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Reduced sensation matches reduced movement control in people with back pain



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This study looked at sensory acuity at the back and the ability to perform specific movements of the back and pelvis.  By sensory acuity we mean how precise can we be about a stimulus applied to the skin of the back. We used a measure called two point discrimination threshold. That is, if one is touched in two locations at once, how far apart do those two locations have to be for us to detect two points instead of one.  We compared people with back pain to people without back pain.  Those with back pain were less precise – their tactile acuity was less than that of those without back pain.  What is more, the degree to which their tactile acuity was reduced related to how difficult it was for them to perform certain voluntary movements of their back.  Read about it in the paper here.

Tactile acuity and lumbopelvic motor control in patients with back pain and healthy controls

Hannu Luomajoki(a) and G Lorimer Moseley(b)
(a) Zürich University of Applied Sciences, Switzerland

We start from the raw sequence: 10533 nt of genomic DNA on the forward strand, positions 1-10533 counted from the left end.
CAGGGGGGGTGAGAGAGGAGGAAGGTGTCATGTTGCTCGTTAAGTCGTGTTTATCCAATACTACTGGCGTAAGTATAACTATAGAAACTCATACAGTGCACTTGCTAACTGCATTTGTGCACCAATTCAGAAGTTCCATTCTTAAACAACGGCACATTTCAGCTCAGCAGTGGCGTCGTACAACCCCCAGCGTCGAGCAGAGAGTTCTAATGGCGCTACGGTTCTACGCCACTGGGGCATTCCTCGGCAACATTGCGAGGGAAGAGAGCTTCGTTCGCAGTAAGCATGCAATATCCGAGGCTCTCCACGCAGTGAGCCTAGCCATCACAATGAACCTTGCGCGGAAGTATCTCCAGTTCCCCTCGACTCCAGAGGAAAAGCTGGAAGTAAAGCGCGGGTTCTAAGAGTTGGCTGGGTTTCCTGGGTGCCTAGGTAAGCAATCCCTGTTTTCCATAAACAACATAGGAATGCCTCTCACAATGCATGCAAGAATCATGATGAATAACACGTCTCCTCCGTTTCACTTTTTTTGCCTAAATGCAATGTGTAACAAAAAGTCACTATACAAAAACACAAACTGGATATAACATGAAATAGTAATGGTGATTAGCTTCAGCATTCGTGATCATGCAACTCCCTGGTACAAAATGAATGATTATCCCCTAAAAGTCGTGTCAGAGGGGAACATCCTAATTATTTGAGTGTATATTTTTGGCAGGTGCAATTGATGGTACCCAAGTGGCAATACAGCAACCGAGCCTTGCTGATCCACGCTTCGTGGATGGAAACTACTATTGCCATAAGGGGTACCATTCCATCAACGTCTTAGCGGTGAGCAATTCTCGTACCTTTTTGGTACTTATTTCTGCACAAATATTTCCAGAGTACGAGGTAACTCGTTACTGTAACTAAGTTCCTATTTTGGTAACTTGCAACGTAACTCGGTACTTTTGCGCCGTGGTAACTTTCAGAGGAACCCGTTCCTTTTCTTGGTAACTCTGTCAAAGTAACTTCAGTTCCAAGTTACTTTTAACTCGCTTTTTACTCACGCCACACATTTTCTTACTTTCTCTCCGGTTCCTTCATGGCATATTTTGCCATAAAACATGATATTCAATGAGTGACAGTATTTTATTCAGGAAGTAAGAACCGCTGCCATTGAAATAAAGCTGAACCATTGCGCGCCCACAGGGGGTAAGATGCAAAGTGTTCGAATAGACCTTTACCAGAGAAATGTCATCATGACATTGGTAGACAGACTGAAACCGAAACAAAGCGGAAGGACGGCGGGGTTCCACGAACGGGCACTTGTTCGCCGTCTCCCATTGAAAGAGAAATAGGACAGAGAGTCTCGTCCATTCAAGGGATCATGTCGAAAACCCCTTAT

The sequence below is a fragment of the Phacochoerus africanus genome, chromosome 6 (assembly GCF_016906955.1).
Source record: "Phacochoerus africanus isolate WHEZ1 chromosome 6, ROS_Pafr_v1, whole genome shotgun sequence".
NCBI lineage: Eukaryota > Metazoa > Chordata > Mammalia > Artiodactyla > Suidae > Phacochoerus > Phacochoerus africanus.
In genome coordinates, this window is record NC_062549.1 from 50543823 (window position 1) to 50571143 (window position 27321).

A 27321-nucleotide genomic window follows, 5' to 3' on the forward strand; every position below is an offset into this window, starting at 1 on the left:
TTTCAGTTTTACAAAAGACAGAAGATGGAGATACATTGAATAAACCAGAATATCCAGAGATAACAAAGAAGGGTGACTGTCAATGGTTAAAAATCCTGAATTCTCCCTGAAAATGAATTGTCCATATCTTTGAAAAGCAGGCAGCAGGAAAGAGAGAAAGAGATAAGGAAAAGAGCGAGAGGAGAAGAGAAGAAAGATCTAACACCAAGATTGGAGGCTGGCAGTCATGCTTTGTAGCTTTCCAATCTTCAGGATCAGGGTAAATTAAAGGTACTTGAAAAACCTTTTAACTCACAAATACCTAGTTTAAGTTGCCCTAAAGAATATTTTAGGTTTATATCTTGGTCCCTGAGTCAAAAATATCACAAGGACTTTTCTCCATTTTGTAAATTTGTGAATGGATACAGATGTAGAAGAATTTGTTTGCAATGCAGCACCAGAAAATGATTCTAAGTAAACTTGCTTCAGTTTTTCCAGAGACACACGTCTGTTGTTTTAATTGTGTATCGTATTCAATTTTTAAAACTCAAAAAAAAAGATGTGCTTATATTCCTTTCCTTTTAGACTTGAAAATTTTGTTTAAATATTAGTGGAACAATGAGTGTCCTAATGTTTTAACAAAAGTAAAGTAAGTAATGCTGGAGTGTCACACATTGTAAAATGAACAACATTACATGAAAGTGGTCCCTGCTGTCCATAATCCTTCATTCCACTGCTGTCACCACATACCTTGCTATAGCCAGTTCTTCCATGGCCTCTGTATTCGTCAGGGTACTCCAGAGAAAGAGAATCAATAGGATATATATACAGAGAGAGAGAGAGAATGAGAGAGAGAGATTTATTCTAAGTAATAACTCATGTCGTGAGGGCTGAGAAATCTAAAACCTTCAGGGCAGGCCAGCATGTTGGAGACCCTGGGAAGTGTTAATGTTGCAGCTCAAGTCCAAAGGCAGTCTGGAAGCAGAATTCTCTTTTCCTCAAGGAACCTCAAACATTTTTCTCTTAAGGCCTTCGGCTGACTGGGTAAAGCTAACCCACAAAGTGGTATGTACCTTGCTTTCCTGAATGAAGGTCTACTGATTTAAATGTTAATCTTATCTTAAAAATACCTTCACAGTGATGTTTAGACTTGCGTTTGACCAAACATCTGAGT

(b) Prince of Wales Medical Research Institute, Australia


Background Voluntary lumbo-pelvic control is compromised in patients with back pain. Loss of proprioceptive acuity is one contributor to decreased control. Several reasons for decreased proprioceptive acuity have been proposed, but the integrity of cortical body maps has been overlooked. We investigated whether tactile acuity, a clear clinical signature of primary sensory cortex organisation, relates to lumbopelvic control in people with back pain.

Methods Forty-five patients with back pain and 45 age and gender matched healthy controls participated in this cross sectional study. Tactile acuity at the back was assessed using two-point discrimination (TPD) threshold in vertical and horizontal directions. Voluntary motor control was assessed using an established battery of clinical tests.

Results Patients performed worse on the voluntary lumbopelvic tasks than healthy controls did (p<0.001). TPD threshold was larger in patients (mean ± SD = 61mm ± 13mm) than in healthy controls (44mm ± 10mm). Moreover, larger TPD threshold was positively related to worse performance on the voluntary lumbopelvic tasks (Pearsons r= 0.49; p<0.001).

Discussion Tactile acuity, a clear clinical signature of primary sensory cortex organisation, relates to voluntary lumbopelvic control. This relationship raises the possibility that the former contributes to the latter, in which case training tactile acuity may aid recovery and assist in achieving normal motor performance after back injury.

See full article at British Journal of Sports Medicine

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